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Various types of treatment can be used for pancreatic cancer. Which may work best for you? It depends on a number of factors. These include the size, location, and stage of your cancer. Factors also include your age, overall health, and what side effects you’ll find acceptable.
You may have questions and concerns about your treatment options. You may also want to know how you’ll feel and function after treatment, and if you’ll have to change your normal activities.
Your healthcare provider is the best person to answer your questions. He or she can tell you what your treatment choices are, how successful they’re expected to be, and what the risks and side effects are. Your healthcare provider may suggest a specific treatment. Or he or she may offer more than one, and ask you to decide which one you’d like to use. It can be hard to make this decision. It is important to take the time you need to make the best decision.
Deciding on the best plan may take some time. Talk with your healthcare provider about how much time you can take to explore your options. You may want to get another opinion before deciding on your treatment plan. In fact, some insurance companies may require a second opinion. In addition, you may want to involve your family and friends in this process.
For some pancreatic cancers, the goal of treatment is to cure the cancer. If cure isn’t possible, treatment may be used to shrink the cancer or keep it under control for as long as possible. Treatment can also improve your quality of life by helping to control the symptoms of the disease. The goals of treatment can include one or more of these things:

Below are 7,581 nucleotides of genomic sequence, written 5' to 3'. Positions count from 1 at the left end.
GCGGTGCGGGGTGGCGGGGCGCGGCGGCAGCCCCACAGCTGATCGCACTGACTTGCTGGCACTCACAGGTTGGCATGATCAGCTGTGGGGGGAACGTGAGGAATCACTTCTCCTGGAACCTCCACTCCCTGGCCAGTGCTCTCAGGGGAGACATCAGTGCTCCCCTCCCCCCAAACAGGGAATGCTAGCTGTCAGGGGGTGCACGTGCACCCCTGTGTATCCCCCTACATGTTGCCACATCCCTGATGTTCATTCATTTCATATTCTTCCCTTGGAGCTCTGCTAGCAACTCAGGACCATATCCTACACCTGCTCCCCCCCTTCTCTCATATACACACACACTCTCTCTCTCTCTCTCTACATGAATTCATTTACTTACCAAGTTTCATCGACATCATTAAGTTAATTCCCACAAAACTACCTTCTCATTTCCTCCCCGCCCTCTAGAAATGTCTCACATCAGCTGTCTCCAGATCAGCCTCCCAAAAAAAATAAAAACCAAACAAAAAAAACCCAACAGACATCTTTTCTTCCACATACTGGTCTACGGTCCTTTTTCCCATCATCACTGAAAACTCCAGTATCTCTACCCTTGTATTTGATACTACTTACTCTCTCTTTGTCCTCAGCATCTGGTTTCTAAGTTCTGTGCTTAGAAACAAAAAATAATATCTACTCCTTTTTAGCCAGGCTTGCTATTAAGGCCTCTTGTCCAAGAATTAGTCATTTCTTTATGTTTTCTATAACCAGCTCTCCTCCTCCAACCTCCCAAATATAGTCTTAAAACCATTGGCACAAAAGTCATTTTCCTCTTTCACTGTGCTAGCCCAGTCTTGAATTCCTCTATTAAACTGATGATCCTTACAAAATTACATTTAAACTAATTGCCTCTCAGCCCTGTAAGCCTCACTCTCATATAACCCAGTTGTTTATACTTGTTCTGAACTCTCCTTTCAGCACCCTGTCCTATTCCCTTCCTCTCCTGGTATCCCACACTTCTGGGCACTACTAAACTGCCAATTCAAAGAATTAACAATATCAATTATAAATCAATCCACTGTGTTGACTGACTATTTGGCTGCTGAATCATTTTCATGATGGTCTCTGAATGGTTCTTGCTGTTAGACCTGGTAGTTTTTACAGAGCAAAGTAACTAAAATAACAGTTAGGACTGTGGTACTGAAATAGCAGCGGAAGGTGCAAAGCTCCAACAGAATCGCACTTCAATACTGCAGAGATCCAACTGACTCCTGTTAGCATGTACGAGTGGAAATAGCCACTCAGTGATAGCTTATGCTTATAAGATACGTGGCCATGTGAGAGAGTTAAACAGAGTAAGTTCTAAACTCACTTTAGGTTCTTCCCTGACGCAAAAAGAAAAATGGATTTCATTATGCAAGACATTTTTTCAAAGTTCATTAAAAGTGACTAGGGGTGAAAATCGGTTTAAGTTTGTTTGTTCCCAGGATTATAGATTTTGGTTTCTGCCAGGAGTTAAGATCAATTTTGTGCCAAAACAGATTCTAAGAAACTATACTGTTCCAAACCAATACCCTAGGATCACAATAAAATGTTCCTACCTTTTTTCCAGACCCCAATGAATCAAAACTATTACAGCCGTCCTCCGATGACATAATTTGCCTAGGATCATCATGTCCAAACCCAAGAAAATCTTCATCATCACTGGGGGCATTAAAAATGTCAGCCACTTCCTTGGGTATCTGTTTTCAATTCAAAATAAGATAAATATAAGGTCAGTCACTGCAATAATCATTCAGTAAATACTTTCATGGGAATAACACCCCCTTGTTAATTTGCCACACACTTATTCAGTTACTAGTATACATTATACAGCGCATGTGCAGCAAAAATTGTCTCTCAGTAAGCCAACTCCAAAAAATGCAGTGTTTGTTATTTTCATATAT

Remove or destroy the cancer in your pancreas
Remove or destroy tumors in other parts of your body
Stop or slow the growth or spread of pancreatic cancer cells
Prevent or delay the cancer from coming back
Ease symptoms from the cancer. These can include pain or pressure on your organs.
Several types of treatment can be used for pancreatic cancer. Different combinations of treatment may be used. These depend on a number of factors, such as:
The size and location of the cancer
The stage (extent) of the cancer
Your age and overall health
Your personal concerns and preferences
Each treatment has its own goals.
This is often the preferred treatment for early stage pancreatic cancer if it can be done. This is because it may cure the cancer if it’s caught early enough. Unfortunately, pancreatic cancer has usually spread too far to be removed completely. If the cancer can’t be removed, your healthcare provider might still suggest a less extensive surgery to ease symptoms.
This treatment is often used with chemotherapy, either before or after surgery. Radiation and chemotherapy (chemo) before surgery can help shrink a tumor and make it easier to take out. After surgery, radiation and chemo can be used to try to kill any cancer cells that are left. Radiation may also be used as part of the main treatment in people who can't have surgery. Or it may be used to help relieve symptoms in people with advanced cancer.
For pancreatic cancer, chemo may be used before or after surgery (often with radiation). Or it may be the main treatment for people who can't have surgery. Targeted therapy medicines work differently from standard chemo medicines. They may be used along with chemo in some situations.
Your healthcare provider may suggest treatments that help ease your symptoms, but don’t treat the cancer. These can sometimes be used along with other treatments. Or your healthcare provider may suggest supportive care if he or she believes that available treatments are more likely to do you more harm than good.
Researchers are always looking for new ways to treat pancreatic cancer. These new methods are tested in clinical trials. Talk with your healthcare provider to find out if there are any clinical trials you should consider.
At first, thinking about treatment options may seem overwhelming. Talk with your healthcare team and loved ones. Make a list of questions. Consider the benefits and possible side effects of each option. Discuss your concerns with your healthcare provider before making a decision.
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